Tag Archives: graphic novel

Read: Transmetropolitan volume 3 by Warren Ellis and Darick Robertson

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If possible, Transmetropolitan: year of the bastard volume 3 is even more offensive, explicit, and violent than the previous two. The main character Spider Jerusalem is oven emperor again consumed by city life and back to his bad habit of being constantly drugged up to make it through the day and write his columns. Previously led to his demise by reporting on politics, he begrudgingly agrees to cover the current divisive election. Keep in mind, this graphic novel was published in 1999. 

The plot of this volume is Spider starting to cover the election that he’s tried so hard to ignore up until now. Neither choice is good but one side is using hate and bigotry to divide people and feed off of it for popularity while the other candidate is still and fake, always smiling but not much substance. Just as he gets involved and starts covering the candidates, the opposition’s campaign advisor gets shot on air and dies. With such a cliffhanger ending, I’ll need to order the next volume soon from the public library. 

Oddly, the second the third volumes have been in near pristine condition while the first was well used. Seems like people try out that series and then do not continue on, which makes sense considering the content. If these were movies, they wcould hid certainly be rated R for drug use, violence, and sexual content. Despite these aspects, the story itself is compelling because while Spider is clearly flawed, he writes for and cares about educating the common person who he believes is getting screwed by society and those running it. His drug use stems from not being able, or perhaps willing, to deal with his disgust for how the world works and the scum who live in it, in a more healthy way. He doesn’t date, hang out with friends, and so far lacks or isn’t close with his family so there’s no support net; instead he fills that void with drugs to get by. However, with his new assistant, in this volume she shares her concern with her uncle who is Spider’s editor so perhaps in future volumes he will turn this around or at least work on it.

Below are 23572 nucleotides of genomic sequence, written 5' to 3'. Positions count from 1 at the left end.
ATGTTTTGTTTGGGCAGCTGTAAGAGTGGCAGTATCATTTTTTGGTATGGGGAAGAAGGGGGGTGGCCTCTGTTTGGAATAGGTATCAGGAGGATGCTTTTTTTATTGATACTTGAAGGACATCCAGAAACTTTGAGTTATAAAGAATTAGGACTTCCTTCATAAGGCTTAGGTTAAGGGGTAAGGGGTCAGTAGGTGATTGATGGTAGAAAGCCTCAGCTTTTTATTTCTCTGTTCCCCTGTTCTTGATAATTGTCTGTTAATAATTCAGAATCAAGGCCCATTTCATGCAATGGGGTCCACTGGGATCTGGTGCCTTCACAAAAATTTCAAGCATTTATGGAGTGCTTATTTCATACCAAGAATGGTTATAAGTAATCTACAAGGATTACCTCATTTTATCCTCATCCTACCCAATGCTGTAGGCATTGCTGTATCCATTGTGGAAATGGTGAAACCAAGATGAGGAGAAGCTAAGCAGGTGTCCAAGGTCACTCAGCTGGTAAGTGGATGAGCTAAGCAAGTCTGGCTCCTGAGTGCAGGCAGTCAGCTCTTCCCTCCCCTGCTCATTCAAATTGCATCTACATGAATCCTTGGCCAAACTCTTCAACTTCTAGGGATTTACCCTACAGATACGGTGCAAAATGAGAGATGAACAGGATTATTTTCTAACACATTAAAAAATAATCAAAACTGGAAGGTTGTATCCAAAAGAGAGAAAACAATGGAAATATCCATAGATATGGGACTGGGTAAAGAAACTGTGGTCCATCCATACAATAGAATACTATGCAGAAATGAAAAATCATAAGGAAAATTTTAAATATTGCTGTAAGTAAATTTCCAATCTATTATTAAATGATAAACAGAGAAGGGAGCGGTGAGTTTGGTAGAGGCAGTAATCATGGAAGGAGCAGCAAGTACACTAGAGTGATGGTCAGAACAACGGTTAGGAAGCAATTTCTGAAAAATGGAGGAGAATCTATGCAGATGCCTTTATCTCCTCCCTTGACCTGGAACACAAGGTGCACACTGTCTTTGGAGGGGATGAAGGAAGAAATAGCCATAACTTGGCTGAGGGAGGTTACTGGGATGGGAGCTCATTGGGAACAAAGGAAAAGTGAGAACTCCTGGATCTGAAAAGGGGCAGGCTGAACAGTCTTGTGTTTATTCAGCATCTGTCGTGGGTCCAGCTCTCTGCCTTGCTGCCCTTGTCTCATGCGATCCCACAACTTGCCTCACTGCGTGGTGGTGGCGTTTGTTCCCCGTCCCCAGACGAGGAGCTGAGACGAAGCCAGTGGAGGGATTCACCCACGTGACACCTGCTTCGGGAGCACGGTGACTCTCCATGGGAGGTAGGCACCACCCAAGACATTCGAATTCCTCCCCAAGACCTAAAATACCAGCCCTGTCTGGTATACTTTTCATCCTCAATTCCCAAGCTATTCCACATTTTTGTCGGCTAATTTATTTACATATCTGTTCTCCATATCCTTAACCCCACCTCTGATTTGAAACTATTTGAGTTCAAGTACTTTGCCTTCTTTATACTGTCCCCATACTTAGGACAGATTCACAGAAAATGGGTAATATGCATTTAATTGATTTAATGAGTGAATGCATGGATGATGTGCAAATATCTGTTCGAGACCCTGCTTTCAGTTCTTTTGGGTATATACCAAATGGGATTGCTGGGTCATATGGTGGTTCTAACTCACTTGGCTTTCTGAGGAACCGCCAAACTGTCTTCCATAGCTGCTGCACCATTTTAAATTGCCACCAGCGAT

Recommended?: For graphic novel fans, and readers of Transmet as this fills in the political aspects of the world and what makes Spider tick. Also, for anyone interested in Ellis’ take on a divisive political race, as long as the other material isn’t a deal breaker. It feels weird to recommend this series, due to its explicit nature but the story so far is intriguing and the main character is complex. 

Tranmeyropolitan volume 3 cover

Read: Monstress: volume one Awakening by Marjorie Lin and Sana Takeda

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Monstress by writer Marjorie Liu and artist Sana Takeda is a fantasy graphic novel about a world in a tentative peace after a brutal war with weapons and magic. There are five main races, including humans and other creatures with some that are magical.

From the first page, the drawings are stunning. They are in the style of steampunk mixed with fantasy elements that are reminiscent of Miyazaki’s Princess Mononoke. The detail and movement captured add to the atmosphere of the story.

Also, the world is mainly women, which is refreshing for a change. Whether or not there’s a reason for it isn’t addressed in this first volume. Nearly all covenversations are between women and never about men so it passes the Bechdel test with flying colors, even the new one proposed by Slate. Despite this, there is still a fair amount of fighting and deadly battles. Life in this world is difficult and cruel, especially for certain types of creatures who are taken advantage of by those in power.

While there is a lot to like about Monstress, the story itself isn’t very clear. There’s a main character but there are several others and a handful of different locations in which the story takes place. Perhaps the other volumes build upon it further but I wish there was more explanination in in this one. Nothing particular hooked me as a reader plus with new aspects being introduced then receding just as quickly as it turned back to the main character, it felt disjointed and confusing at times. I am not sure if I will read the others.

Recommended?: For graphic novel lovers and fantasy fans who would enjoy a beautifully drawn, creative story about a curious magical land in turmoil and on the verge of another war.

Monstress cover image

Read: March: book one by John Lewis, Andrew Aydin, and Nate Powell

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Continuing the trend of graphic novels, I recently finished reading Congressman John Lewis‘ March: book one. Lewis played a large role in the civil rights movement and marched alongside Dr. Martin Luther King Jr. This book is part of a trilogy and the final one was published earlier this summer.